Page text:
Let’s Go To Idaho!
It all began in 2011. My wife, Mary, started a blog entitled Let’s Go to Idaho. We lived in central Alabama at the time and we decided to purchase (site unseen) a quaint cabin on Black Lake, located a little under an hour outside of Coeur d’Alene, Idaho. The cabin was only to be temporary until we found our more permanent homestead. We purchased it mainly for the giant pole barn to store all our stuff. Mary chronicled our journey to Idaho and continued to share our experiences getting settled into our new abode. Although the cabin wasn’t ideal, we decided to put down roots there. We really enjoyed the neighbors and the Black Lake setting.
Listen to the Podcast
After about a year, the title of Mary’s blog no longer seemed relevant, so we changed it to KahnVurj.me (“Converge Me”). I joined her in blogging.
The summers in Idaho are fantastic! But the winters are brutal, especially for my sun-loving wife. After a couple of years, we began having discussions about moving to a more temperate climate, somewhere closer to the kids. In the spring of 2013, after a visit from our daughter, Kristie, we learned that we would become grandparents. That cinched it.
Back to ‘Bama
I scrambled to get the property ready for sale, listed it, got a contract and had it sold within 4-5 weeks. It was hard to leave a homestead that we had put so much into, including:
- complete off-grid solar system & backup generator
- lifting the entire cabin to replace the insect eaten wood posts with a concrete & block foundation
- completely new and expanded bath
- excavation & landscaping
- complete updating of paint, hardware, light fixtures & fans, appliances, wood stove, kitchen countertops & island, on-demand water heater – the works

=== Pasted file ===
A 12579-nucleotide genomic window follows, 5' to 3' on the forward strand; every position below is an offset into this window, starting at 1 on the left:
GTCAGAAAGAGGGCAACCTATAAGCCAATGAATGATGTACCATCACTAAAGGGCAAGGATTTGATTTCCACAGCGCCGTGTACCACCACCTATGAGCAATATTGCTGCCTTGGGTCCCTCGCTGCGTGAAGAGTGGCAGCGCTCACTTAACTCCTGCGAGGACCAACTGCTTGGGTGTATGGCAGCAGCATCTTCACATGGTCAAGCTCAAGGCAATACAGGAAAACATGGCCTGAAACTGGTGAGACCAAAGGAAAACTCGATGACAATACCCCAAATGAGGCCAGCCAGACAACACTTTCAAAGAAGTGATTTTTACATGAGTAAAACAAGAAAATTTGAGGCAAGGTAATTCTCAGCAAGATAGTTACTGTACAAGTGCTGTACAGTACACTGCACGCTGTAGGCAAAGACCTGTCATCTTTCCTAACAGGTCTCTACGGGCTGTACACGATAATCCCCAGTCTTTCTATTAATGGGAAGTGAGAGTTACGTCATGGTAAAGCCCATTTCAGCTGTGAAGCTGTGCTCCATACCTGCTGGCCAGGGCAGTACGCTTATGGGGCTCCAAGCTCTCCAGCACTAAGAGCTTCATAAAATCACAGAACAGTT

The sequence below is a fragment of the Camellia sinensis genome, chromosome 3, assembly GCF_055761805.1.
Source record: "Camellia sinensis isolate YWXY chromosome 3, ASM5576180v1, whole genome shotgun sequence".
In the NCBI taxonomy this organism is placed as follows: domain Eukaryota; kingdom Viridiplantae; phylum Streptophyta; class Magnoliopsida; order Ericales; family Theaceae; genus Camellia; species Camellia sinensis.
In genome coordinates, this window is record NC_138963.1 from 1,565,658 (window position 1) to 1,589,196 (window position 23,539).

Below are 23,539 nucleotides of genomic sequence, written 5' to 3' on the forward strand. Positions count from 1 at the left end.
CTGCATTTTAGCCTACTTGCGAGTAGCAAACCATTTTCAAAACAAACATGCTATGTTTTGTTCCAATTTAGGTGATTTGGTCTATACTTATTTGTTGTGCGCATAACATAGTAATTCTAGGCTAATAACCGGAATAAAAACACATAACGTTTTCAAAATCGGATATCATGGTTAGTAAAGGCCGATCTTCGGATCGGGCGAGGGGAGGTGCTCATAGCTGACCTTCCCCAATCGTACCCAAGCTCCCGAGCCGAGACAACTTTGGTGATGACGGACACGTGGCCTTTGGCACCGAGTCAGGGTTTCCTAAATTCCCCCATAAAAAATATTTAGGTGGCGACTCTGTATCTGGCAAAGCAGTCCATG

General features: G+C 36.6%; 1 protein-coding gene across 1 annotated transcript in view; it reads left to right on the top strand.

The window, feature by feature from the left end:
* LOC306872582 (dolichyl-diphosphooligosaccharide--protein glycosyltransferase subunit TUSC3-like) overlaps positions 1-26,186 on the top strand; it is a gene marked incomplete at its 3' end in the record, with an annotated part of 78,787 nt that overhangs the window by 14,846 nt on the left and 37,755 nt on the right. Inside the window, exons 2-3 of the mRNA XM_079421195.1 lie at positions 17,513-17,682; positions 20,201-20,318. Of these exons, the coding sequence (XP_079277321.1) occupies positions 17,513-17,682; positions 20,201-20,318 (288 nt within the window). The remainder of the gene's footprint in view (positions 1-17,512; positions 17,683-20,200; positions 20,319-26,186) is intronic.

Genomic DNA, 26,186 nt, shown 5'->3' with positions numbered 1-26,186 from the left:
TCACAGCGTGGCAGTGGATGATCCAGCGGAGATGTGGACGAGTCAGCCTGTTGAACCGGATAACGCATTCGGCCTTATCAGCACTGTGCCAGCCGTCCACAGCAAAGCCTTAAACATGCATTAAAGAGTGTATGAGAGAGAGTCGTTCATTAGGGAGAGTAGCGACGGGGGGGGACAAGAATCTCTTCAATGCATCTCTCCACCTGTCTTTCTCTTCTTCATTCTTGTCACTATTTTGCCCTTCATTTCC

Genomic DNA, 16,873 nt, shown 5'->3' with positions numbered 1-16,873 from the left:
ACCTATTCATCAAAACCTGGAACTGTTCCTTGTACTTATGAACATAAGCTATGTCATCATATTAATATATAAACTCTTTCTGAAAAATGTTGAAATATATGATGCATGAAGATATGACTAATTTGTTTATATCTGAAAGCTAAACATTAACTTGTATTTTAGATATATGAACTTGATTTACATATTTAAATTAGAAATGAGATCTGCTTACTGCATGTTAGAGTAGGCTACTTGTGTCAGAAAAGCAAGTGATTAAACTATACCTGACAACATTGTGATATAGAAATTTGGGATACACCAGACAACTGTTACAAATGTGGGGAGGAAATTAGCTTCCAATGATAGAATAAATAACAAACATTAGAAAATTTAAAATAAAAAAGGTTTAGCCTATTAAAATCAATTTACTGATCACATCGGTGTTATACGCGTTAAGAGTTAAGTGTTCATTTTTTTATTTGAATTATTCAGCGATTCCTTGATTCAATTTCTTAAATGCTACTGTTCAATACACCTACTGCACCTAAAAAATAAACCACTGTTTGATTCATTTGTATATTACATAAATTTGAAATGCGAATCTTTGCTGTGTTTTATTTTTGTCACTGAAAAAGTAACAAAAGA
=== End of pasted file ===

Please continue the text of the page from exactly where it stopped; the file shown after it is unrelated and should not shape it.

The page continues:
- a full 1,000 gallon propane tank
We made arrangements for temporary living and storage of all our stuff in Alabama. The trip back was an adventure all its own. A four day trip turned into two weeks.
For the next five weeks, the hunt for a new homestead was a full time job. We finally settled on 23+ acres of raw, hilly, hardwood covered land in the Talladega National Forest. Later, a purchase of 3+ adjoining acres would give us road frontage across the entire property and bring our new homestead to nearly 27 acres.
Project Petra Begins
We broke ground the day after closing. The mighty oaks and steep hills were quite the challenge for Terry, our excavator, and his Caterpillar D-9 loader. As Terry cleared the property, we kept moving the build site as the lay of the land became more evident. Taking into account the needs of both the house and solar array, we settled on a build site. Said site ended up being rock, hence the name we gave it, Petra.
The house is earth-bermed on three sides. It is constructed from Quadlock insulated concreted forms (ICF’s), including the roof. Most of the 10 months of construction was covered on this blog and my YouTube channel.
I’d flipped houses in the past and had some experience with remodeling and construction. But this was the first house I had ever built from scratch. We used contractors very little (septic, well, initial excavation and minimal concrete and block work). The majority of the effort was performed by us. As it turns out, building the house was just the beginning of the work. It wasn’t quite done when we moved in and some of the finishing touches are still incomplete. We were running off of generator power and the solar array still needed to be installed.